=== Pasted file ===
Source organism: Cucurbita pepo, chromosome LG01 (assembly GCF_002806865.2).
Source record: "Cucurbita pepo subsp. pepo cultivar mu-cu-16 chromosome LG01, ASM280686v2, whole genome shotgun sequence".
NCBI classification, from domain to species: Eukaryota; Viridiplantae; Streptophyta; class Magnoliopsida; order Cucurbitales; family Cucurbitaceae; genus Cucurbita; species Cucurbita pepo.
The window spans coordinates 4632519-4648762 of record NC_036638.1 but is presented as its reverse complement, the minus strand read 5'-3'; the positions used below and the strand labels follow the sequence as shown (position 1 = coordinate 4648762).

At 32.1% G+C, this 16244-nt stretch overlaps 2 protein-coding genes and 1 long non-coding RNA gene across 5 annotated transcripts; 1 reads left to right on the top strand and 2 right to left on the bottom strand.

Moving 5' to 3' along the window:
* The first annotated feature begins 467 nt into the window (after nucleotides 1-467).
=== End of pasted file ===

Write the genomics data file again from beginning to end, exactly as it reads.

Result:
Source organism: Cucurbita pepo, chromosome LG01 (assembly GCF_002806865.2).
Source record: "Cucurbita pepo subsp. pepo cultivar mu-cu-16 chromosome LG01, ASM280686v2, whole genome shotgun sequence".
NCBI classification, from domain to species: Eukaryota; Viridiplantae; Streptophyta; class Magnoliopsida; order Cucurbitales; family Cucurbitaceae; genus Cucurbita; species Cucurbita pepo.
The window spans coordinates 4632519-4648762 of record NC_036638.1 but is presented as its reverse complement, the minus strand read 5'-3'; the positions used below and the strand labels follow the sequence as shown (position 1 = coordinate 4648762).

At 32.1% G+C, this 16244-nt stretch overlaps 2 protein-coding genes and 1 long non-coding RNA gene across 5 annotated transcripts; 1 reads left to right on the top strand and 2 right to left on the bottom strand.

Moving 5' to 3' along the window:
* The first annotated feature begins 467 nt into the window (after nucleotides 1-467).